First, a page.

Keeping our classification up to date.
Abstract: In Australia, the National Centre for Classification in Health (NCCH) is ultimately responsible for updating ICD-10-AM disease codes and Australian Classification of Health Interventions (ACHI) procedure codes, and the accompanying Australian Coding Standards (ACS). New editions of these publications are released every two years. This article outlines the updating procedure and lists the sources of information upon which the NCCH draws when compiling data for new coding manuals.

Keywords (MeSH): ICD-10-AM; ICD Codes; Australia; Clinical Coding.
Article Type: Report
Subject: Diseases (Australia)
Diseases (Identification and classification)
Practice guidelines (Medicine) (Management)
Authors: Doyle, Kerri
Dimitropoulos, Vera
Pub Date: 02/01/2009
Publication: Name: Health Information Management Journal Publisher: Health Information Management Association of Australia Ltd. Audience: Academic Format: Magazine/Journal Subject: Health Copyright: COPYRIGHT 2009 Health Information Management Association of Australia Ltd. ISSN: 1833-3583
Issue: Date: Feb, 2009 Source Volume: 38 Source Issue: 1
Topic: NamedWork: International Classification of Deaths (Standard) Event Code: 200 Management dynamics Computer Subject: Company business management
Geographic: Geographic Scope: Australia Geographic Code: 8AUST Australia
Accession Number: 216488650
Full Text: Introduction

The National Centre for Classification in Health (NCCH) is ultimately responsible for updating ICD-10-AM disease codes and Australian Classification of Health Interventions (ACHI) procedure codes, and the accompanying Australian Coding Standards (ACS). New editions of these publications are released every two years. The impetus for the majority of changes that occur in each edition of the ICD-10-AM manual is driven predominantly by the users of the classification. NCCH responds directly to classification queries received from the states and territories and to public submissions for changes to the content of the classification.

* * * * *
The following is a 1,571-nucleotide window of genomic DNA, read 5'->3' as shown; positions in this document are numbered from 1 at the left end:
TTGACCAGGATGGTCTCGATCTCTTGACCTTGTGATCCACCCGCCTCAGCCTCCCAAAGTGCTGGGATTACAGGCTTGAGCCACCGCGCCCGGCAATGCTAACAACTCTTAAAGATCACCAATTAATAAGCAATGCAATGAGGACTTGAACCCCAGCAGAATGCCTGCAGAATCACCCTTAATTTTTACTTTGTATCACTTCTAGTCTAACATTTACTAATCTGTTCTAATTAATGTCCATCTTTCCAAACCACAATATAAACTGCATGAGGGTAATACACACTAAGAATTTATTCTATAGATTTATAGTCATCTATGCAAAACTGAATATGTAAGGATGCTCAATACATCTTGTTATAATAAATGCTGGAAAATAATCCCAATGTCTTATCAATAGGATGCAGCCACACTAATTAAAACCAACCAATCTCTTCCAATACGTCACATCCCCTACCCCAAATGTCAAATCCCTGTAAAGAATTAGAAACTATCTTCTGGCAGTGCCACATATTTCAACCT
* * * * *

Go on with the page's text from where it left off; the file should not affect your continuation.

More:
Proposed changes

Proposed changes to the classification may originate from:

* Coding queries

** Coding queries may highlight an area of the classification that needs updating in a future edition.

** Queries received from each state/territory coding committee are discussed at a roundtable meeting of NCCH's Classification Support and Development (CSD) staff. Responses to all queries are drafted and submitted to CSAC for approval before publication in the Coding Matters newsletter.

** NCCH is currently working on a new online tool for coding queries which will help streamline the process in the future.

** Coders can be assured that, where a query response provides an ongoing coding directive, this will be published in either Coding Matters or incorporated into a future edition of ICD-10AM/ACHI/ACS.

* Public submissions

** All classification users, for example: clinical coders, health information managers, clinicians, epidemiologists and researchers who identify a need for improvement to the classification content (codes in the tabular, changes to the index, or perhaps clarification of a coding standard) are invited to submit their suggestion through the NCCH Public Submission process.

** This process has recently been automated and submissions can be made through the NCCH website at any time. NCCH staff constantly monitor the submissions and assess each proposal as it is received.

* WHO updates to ICD-10 (diseases)

** Every year the World Health Organization's (WHO) Update and Revision Committee (URC) meets to discuss suggested changes to the parent classification ICD-10. NCCH actively participates in these meetings and incorporates all approved changes into ICD-10-AM.

* MBS item number updates (interventions)

** ACHI was originally based on the Australian Medicare Benefits Schedule (MBS), so all new, revised or deleted MBS item numbers are considered for inclusion in the procedure classification.

Update process

The NCCH update process is as follows: